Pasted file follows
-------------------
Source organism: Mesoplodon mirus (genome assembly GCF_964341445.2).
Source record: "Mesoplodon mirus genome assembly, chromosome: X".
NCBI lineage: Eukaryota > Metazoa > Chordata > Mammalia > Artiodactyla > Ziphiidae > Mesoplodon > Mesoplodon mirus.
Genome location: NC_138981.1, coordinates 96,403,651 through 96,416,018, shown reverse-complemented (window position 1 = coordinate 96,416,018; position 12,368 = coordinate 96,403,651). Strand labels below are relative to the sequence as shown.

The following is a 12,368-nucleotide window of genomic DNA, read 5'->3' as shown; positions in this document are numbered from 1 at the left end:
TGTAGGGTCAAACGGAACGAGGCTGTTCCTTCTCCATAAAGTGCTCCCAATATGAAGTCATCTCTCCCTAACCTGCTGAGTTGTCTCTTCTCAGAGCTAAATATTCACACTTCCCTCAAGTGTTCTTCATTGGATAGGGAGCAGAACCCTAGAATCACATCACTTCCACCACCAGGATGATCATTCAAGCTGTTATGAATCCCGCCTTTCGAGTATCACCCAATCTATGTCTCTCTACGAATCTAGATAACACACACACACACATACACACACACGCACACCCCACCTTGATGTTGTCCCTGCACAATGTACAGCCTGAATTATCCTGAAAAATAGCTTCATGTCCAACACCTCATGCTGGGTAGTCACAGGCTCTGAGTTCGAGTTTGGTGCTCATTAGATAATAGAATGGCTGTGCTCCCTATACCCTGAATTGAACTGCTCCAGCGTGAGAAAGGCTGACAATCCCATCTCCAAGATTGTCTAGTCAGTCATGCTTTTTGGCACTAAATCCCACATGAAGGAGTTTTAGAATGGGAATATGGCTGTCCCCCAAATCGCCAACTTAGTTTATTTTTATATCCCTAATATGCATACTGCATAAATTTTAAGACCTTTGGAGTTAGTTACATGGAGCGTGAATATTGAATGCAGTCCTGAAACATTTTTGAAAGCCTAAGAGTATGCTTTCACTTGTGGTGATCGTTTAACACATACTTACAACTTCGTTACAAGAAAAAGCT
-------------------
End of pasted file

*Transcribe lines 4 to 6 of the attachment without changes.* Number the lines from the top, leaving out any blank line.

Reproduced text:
Genome location: NC_138981.1, coordinates 96,403,651 through 96,416,018, shown reverse-complemented (window position 1 = coordinate 96,416,018; position 12,368 = coordinate 96,403,651). Strand labels below are relative to the sequence as shown.

The following is a 12,368-nucleotide window of genomic DNA, read 5'->3' as shown; positions in this document are numbered from 1 at the left end:
TGTAGGGTCAAACGGAACGAGGCTGTTCCTTCTCCATAAAGTGCTCCCAATATGAAGTCATCTCTCCCTAACCTGCTGAGTTGTCTCTTCTCAGAGCTAAATATTCACACTTCCCTCAAGTGTTCTTCATTGGATAGGGAGCAGAACCCTAGAATCACATCACTTCCACCACCAGGATGATCATTCAAGCTGTTATGAATCCCGCCTTTCGAGTATCACCCAATCTATGTCTCTCTACGAATCTAGATAACACACACACACACATACACACACACGCACACCCCACCTTGATGTTGTCCCTGCACAATGTACAGCCTGAATTATCCTGAAAAATAGCTTCATGTCCAACACCTCATGCTGGGTAGTCACAGGCTCTGAGTTCGAGTTTGGTGCTCATTAGATAATAGAATGGCTGTGCTCCCTATACCCTGAATTGAACTGCTCCAGCGTGAGAAAGGCTGACAATCCCATCTCCAAGATTGTCTAGTCAGTCATGCTTTTTGGCACTAAATCCCACATGAAGGAGTTTTAGAATGGGAATATGGCTGTCCCCCAAATCGCCAACTTAGTTTATTTTTATATCCCTAATATGCATACTGCATAAATTTTAAGACCTTTGGAGTTAGTTACATGGAGCGTGAATATTGAATGCAGTCCTGAAACATTTTTGAAAGCCTAAGAGTATGCTTTCACTTGTGGTGATCGTTTAACACATACTTACAACTTCGTTACAAGAAAAAGCT